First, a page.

On July 16, 1999, the PAP launched a political campaign called “Striving to Be Loyal Defenders for the CCP and the People.” Jiang Zemin, then Party Chief, wrote an inscription for the campaign: “Be Loyal Defender for the CCP and the People Forever.”

Since Hu Jintao came into power, he repeatedly emphasized “to build the PAP to be a politically reliable, solid, civilized armed force; to train the PAP officers and the soldiers to be loyal defenders of the Party and the people.” At the PAP’s First National Chinese Communist Party (CCP) Congress last year, Zhou Yongkang, then Minister of Public Security, the First Secretary of the PAP’s CCP Committee, and the First Political Commissar of the PAP, stressed “to truly construct the PAP to be a politically reliable, solid, civilized armed force that strengthen the ruling position of the Party, defend the national security and social stability.” Chief Commander Wu Shuangzhan and Political Commissar Sui Mingtai published an article at Qiushi magazine [2], stating that “only by building the PAP to be a politically reliable, solid, civilized armed force, by training the PAP officers and the soldiers to be loyal defenders of the Party and the people, can we handle our enemies at ease wherever they are making troubles for us, and effectively strike them hard no matter how they change tactics to sabotage us.” In this article, Wu Shuangzhan and Sui Mingtai expressively identified groups such as Taiwan’s pro-independence group, Tibetan independence movement, East Turkistan movement (Uyghur independence), Chinese democratic activists, and Falun Gong group as enemy forces and instructed the PAP to “handle with ease” and “strike with efficiency.” As a matter of fact, added onto their enemy list are human rights defenders for farmers who lost their land and involuntary early retired workers, as well as religious activists who have not been sanctioned by the government.
{mospagebreak}
Jiang Zemin and Hu Jintao require the PAP to “be loyal defenders for the CCP and the people forever.” Leaving alone the fact that they put the CCP in front of the people, the word “people” itself is a mere pretense. As proven by the 85-year history of the CCP, the Party and the people have always been as incompatible as water and fire. They never were and will never be a unity. Therefore, this requirement can only be interpreted as to “be a loyal defender for the CCP forever.” When Zhou Yongkang spoke of the three major tasks of the armed police as “to strengthen the ruling position of the CCP, to defend the national security, and maintain social stability,” only the first task “to strengthen the ruling position of the CCP” is for real. It is a deceiving propaganda to mislead the officers and soldiers in the armed police force so that they would follow the CCP blindly and sacrifice their lives for the CCP. When Hu Jintao came into power, he initiated a training class for high-ranking officers in the PAP studying the important ideology of “Three Represents,” at which he proposed that the PAP must do well in two “historical tasks,” i.e., “competent to conquer the enemy” and “never change the nature [of the PAP].”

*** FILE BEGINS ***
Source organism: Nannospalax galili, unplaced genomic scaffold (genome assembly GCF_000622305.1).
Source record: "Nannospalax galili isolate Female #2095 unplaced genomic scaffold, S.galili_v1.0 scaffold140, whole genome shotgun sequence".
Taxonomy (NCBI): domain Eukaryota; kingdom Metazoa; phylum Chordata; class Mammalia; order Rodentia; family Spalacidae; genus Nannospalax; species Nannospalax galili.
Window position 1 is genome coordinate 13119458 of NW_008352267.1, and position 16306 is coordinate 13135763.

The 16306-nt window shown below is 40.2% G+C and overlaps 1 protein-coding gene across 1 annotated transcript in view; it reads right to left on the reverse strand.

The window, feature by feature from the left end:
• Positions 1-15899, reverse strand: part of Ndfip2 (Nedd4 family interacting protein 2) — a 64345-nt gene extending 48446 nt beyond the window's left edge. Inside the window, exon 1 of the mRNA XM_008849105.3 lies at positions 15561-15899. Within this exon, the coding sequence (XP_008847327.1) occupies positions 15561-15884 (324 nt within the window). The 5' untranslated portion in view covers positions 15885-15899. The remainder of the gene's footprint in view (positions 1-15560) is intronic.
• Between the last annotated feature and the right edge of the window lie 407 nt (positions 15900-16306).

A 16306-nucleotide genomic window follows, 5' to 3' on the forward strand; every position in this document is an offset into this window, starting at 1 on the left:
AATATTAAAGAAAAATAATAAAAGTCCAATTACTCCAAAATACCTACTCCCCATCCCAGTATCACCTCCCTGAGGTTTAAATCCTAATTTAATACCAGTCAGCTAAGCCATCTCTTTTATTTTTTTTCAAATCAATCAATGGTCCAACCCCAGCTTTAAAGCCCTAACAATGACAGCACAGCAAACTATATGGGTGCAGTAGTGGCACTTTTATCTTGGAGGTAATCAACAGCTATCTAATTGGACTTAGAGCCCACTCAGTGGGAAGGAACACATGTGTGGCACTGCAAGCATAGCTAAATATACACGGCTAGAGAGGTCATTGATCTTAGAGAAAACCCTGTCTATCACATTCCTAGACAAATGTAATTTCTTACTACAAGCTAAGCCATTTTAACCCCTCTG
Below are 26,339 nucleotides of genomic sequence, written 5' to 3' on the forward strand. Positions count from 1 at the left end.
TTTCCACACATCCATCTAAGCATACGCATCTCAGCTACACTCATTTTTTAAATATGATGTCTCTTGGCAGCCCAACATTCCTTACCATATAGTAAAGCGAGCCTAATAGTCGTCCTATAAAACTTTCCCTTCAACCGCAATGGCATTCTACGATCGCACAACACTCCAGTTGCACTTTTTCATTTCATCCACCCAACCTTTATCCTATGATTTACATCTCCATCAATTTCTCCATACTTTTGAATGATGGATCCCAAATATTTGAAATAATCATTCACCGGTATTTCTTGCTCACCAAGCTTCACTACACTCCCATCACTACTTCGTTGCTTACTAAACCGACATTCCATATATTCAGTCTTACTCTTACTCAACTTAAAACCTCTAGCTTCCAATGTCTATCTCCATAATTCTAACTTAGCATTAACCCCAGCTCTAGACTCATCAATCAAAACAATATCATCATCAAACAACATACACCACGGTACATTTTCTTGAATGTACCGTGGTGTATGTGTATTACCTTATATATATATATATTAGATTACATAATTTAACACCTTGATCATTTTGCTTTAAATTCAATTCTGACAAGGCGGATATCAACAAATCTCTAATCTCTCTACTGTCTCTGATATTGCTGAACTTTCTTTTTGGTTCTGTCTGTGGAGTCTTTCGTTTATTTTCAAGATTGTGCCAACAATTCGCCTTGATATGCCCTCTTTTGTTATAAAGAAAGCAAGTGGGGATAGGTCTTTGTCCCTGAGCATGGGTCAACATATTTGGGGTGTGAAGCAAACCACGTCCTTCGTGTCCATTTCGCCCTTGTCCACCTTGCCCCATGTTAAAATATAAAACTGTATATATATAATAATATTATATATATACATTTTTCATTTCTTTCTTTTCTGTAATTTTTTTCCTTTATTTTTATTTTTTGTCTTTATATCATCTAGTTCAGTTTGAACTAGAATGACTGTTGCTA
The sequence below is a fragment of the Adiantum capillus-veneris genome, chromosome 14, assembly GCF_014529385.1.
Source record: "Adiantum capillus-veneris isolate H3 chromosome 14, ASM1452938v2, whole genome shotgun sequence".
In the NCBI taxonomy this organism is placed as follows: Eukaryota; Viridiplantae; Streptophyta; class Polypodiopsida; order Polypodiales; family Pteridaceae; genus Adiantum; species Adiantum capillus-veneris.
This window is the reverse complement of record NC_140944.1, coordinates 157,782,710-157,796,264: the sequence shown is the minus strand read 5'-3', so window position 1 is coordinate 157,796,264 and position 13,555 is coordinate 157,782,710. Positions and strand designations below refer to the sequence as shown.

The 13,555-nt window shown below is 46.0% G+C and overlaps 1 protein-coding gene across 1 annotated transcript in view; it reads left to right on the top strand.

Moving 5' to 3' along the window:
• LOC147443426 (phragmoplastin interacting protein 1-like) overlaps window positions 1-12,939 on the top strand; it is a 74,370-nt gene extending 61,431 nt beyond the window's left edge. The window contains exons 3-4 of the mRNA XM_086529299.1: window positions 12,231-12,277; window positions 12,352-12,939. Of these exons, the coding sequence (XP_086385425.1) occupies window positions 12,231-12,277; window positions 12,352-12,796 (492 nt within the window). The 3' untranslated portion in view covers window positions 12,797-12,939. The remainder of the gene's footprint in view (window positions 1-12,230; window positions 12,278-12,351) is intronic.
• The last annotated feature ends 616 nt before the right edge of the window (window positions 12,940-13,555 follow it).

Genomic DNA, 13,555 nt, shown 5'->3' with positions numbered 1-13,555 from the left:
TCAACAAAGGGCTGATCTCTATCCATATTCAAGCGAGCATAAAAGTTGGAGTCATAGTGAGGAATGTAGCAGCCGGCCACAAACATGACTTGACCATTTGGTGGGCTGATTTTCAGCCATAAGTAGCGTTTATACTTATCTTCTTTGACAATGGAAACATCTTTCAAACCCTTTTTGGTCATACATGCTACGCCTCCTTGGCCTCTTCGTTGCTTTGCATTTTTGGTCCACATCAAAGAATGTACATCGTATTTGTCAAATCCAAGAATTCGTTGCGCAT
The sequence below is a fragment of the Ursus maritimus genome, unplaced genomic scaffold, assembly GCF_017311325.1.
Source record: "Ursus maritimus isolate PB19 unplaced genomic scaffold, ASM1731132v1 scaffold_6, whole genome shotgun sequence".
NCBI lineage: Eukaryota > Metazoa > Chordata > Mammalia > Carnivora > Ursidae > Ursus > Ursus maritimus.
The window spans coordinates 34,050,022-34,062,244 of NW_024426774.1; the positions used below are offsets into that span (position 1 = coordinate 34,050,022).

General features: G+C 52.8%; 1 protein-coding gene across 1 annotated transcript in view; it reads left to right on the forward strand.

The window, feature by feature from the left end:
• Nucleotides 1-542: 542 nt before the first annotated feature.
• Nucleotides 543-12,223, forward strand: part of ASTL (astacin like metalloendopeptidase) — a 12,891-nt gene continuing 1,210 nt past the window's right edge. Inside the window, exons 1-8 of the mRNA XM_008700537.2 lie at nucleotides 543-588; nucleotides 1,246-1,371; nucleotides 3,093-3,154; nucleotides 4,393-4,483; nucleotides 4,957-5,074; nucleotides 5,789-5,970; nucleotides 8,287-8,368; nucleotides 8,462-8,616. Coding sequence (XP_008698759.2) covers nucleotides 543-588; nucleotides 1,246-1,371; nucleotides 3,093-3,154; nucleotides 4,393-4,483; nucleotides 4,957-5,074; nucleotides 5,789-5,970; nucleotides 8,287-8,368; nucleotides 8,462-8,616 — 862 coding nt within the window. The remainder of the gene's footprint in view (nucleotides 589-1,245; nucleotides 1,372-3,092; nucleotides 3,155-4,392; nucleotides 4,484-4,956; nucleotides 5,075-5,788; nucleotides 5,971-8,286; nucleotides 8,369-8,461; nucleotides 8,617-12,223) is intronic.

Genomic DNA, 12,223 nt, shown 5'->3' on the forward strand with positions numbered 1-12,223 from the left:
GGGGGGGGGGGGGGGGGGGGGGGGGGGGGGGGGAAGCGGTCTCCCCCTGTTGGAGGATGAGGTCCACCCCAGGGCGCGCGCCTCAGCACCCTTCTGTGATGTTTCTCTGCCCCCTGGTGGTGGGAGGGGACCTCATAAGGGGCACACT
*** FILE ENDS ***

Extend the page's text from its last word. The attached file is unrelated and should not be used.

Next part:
What does the two “tasks” mean? Why did Hu raise these issues at such a high level as “historical?” Being able to conquer the enemy means the PAP is competent and able to fight at the front line; while “never changing the nature” means it is always conforming to the Central CCP Committee in ideology and political goals; in other words, the PAP must strictly follow the leadership of the CCP under all circumstances.

From the above instructions, we can see that the regime now exerts tighter control over the PAP than Peoples’ Liberation Army and normal police (Public Security). On the other hand, the PAP is most loyal to the CCP, as the loyalty is determined by the nature of the PAP. As the function of PLA is to defend the country when foreign invasion occurs, army officers and soldiers understand that army is part of the government branch. Police or Public Security are dealing with civilians on daily basis. Most of the police types, such as public transportation police, criminal justice police and domicile registration enforcement police, are serving the society. The only exceptions are the “State Security” and “610 Office”, which are running dogs of the CCP. The PAP is an armed force for domestic issues. It has the function of both an army and the police. This is a force without which the totalitarian regime cannot live. Some people compare the PAP to the ancient “palace guards” or “royal army”; some compared it to gendarmerie in certain countries; while most people believe it is quite right to compare the PAP to Nazi German’s Schutzstaffel.